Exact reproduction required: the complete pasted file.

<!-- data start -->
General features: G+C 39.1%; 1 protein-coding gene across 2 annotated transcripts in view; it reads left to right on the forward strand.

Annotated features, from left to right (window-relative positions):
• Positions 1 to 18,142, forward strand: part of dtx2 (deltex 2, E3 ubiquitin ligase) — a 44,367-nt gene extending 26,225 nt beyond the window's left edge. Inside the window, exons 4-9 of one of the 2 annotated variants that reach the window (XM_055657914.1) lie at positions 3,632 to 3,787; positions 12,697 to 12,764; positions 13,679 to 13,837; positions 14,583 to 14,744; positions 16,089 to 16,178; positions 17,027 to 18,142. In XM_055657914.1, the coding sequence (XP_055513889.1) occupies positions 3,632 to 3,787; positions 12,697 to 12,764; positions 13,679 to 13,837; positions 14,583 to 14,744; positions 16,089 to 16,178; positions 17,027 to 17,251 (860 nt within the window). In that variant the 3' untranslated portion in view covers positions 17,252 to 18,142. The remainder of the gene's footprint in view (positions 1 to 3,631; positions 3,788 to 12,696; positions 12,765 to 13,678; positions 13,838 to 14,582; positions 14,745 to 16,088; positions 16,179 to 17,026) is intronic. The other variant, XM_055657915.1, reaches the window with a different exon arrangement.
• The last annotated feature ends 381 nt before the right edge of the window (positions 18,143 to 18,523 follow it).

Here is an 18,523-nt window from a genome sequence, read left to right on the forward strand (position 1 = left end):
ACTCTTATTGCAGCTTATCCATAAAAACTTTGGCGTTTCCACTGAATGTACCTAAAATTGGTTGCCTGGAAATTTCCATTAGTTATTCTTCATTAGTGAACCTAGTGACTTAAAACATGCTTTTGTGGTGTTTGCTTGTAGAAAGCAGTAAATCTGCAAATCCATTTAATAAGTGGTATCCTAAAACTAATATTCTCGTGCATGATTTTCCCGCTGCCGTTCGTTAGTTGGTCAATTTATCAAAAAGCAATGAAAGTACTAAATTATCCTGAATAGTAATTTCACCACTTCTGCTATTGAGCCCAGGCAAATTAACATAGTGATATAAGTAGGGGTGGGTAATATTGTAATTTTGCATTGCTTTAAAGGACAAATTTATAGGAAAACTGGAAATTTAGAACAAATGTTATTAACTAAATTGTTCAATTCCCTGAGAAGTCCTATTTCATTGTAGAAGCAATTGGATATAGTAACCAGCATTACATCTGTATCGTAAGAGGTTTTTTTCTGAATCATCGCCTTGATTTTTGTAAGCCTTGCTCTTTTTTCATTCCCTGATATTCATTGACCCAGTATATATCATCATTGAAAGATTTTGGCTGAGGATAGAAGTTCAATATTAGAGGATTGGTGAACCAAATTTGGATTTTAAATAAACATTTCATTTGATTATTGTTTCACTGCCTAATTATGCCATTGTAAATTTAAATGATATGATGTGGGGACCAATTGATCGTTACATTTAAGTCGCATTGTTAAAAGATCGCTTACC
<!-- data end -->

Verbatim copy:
General features: G+C 39.1%; 1 protein-coding gene across 2 annotated transcripts in view; it reads left to right on the forward strand.

Annotated features, from left to right (window-relative positions):
• Positions 1 to 18,142, forward strand: part of dtx2 (deltex 2, E3 ubiquitin ligase) — a 44,367-nt gene extending 26,225 nt beyond the window's left edge. Inside the window, exons 4-9 of one of the 2 annotated variants that reach the window (XM_055657914.1) lie at positions 3,632 to 3,787; positions 12,697 to 12,764; positions 13,679 to 13,837; positions 14,583 to 14,744; positions 16,089 to 16,178; positions 17,027 to 18,142. In XM_055657914.1, the coding sequence (XP_055513889.1) occupies positions 3,632 to 3,787; positions 12,697 to 12,764; positions 13,679 to 13,837; positions 14,583 to 14,744; positions 16,089 to 16,178; positions 17,027 to 17,251 (860 nt within the window). In that variant the 3' untranslated portion in view covers positions 17,252 to 18,142. The remainder of the gene's footprint in view (positions 1 to 3,631; positions 3,788 to 12,696; positions 12,765 to 13,678; positions 13,838 to 14,582; positions 14,745 to 16,088; positions 16,179 to 17,026) is intronic. The other variant, XM_055657915.1, reaches the window with a different exon arrangement.
• The last annotated feature ends 381 nt before the right edge of the window (positions 18,143 to 18,523 follow it).

Here is an 18,523-nt window from a genome sequence, read left to right on the forward strand (position 1 = left end):
ACTCTTATTGCAGCTTATCCATAAAAACTTTGGCGTTTCCACTGAATGTACCTAAAATTGGTTGCCTGGAAATTTCCATTAGTTATTCTTCATTAGTGAACCTAGTGACTTAAAACATGCTTTTGTGGTGTTTGCTTGTAGAAAGCAGTAAATCTGCAAATCCATTTAATAAGTGGTATCCTAAAACTAATATTCTCGTGCATGATTTTCCCGCTGCCGTTCGTTAGTTGGTCAATTTATCAAAAAGCAATGAAAGTACTAAATTATCCTGAATAGTAATTTCACCACTTCTGCTATTGAGCCCAGGCAAATTAACATAGTGATATAAGTAGGGGTGGGTAATATTGTAATTTTGCATTGCTTTAAAGGACAAATTTATAGGAAAACTGGAAATTTAGAACAAATGTTATTAACTAAATTGTTCAATTCCCTGAGAAGTCCTATTTCATTGTAGAAGCAATTGGATATAGTAACCAGCATTACATCTGTATCGTAAGAGGTTTTTTTCTGAATCATCGCCTTGATTTTTGTAAGCCTTGCTCTTTTTTCATTCCCTGATATTCATTGACCCAGTATATATCATCATTGAAAGATTTTGGCTGAGGATAGAAGTTCAATATTAGAGGATTGGTGAACCAAATTTGGATTTTAAATAAACATTTCATTTGATTATTGTTTCACTGCCTAATTATGCCATTGTAAATTTAAATGATATGATGTGGGGACCAATTGATCGTTACATTTAAGTCGCATTGTTAAAAGATCGCTTACC